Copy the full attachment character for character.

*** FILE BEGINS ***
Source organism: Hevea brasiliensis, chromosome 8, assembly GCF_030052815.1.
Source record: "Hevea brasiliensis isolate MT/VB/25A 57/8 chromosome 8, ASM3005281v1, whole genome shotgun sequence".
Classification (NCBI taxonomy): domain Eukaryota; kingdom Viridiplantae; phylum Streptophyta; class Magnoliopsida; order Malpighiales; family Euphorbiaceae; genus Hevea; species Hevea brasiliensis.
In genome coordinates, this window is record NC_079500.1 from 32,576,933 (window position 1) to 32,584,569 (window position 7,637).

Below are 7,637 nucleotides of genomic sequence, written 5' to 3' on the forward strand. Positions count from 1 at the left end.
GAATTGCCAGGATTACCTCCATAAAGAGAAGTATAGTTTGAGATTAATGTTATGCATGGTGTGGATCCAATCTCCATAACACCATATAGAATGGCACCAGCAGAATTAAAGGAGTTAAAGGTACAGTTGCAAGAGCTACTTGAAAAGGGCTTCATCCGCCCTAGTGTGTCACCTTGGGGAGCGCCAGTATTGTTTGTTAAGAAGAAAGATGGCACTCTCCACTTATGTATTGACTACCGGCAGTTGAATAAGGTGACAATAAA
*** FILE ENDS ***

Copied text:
Source organism: Hevea brasiliensis, chromosome 8, assembly GCF_030052815.1.
Source record: "Hevea brasiliensis isolate MT/VB/25A 57/8 chromosome 8, ASM3005281v1, whole genome shotgun sequence".
Classification (NCBI taxonomy): domain Eukaryota; kingdom Viridiplantae; phylum Streptophyta; class Magnoliopsida; order Malpighiales; family Euphorbiaceae; genus Hevea; species Hevea brasiliensis.
In genome coordinates, this window is record NC_079500.1 from 32,576,933 (window position 1) to 32,584,569 (window position 7,637).

Below are 7,637 nucleotides of genomic sequence, written 5' to 3' on the forward strand. Positions count from 1 at the left end.
GAATTGCCAGGATTACCTCCATAAAGAGAAGTATAGTTTGAGATTAATGTTATGCATGGTGTGGATCCAATCTCCATAACACCATATAGAATGGCACCAGCAGAATTAAAGGAGTTAAAGGTACAGTTGCAAGAGCTACTTGAAAAGGGCTTCATCCGCCCTAGTGTGTCACCTTGGGGAGCGCCAGTATTGTTTGTTAAGAAGAAAGATGGCACTCTCCACTTATGTATTGACTACCGGCAGTTGAATAAGGTGACAATAAA